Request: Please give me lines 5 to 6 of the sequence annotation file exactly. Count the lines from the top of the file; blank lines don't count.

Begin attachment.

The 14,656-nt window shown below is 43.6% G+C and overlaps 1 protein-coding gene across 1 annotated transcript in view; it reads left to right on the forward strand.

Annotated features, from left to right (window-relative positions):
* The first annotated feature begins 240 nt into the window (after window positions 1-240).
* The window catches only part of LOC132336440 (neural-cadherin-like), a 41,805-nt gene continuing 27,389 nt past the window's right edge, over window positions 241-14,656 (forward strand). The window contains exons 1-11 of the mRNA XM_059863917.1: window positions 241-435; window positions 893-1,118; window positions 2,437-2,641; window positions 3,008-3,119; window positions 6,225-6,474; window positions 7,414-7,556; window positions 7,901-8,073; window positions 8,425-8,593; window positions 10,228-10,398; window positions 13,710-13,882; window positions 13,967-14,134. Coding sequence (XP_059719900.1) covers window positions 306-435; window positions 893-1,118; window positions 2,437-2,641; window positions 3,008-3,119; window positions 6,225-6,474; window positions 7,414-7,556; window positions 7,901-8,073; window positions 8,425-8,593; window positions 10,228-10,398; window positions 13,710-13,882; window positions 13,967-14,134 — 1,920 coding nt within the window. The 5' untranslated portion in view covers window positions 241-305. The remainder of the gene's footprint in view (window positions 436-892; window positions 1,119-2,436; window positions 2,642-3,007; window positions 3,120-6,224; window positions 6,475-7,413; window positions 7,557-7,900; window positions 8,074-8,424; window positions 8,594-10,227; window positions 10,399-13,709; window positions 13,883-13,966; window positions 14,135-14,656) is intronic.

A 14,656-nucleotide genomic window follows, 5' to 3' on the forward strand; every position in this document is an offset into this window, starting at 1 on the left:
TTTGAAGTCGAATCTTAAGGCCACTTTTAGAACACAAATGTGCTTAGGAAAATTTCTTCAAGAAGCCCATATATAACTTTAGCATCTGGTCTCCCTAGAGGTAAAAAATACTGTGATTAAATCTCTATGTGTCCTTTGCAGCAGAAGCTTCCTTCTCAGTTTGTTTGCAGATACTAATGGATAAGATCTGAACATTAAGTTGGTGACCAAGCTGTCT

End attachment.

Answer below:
A 14,656-nucleotide genomic window follows, 5' to 3' on the forward strand; every position in this document is an offset into this window, starting at 1 on the left:
TTTGAAGTCGAATCTTAAGGCCACTTTTAGAACACAAATGTGCTTAGGAAAATTTCTTCAAGAAGCCCATATATAACTTTAGCATCTGGTCTCCCTAGAGGTAAAAAATACTGTGATTAAATCTCTATGTGTCCTTTGCAGCAGAAGCTTCCTTCTCAGTTTGTTTGCAGATACTAATGGATAAGATCTGAACATTAAGTTGGTGACCAAGCTGTCT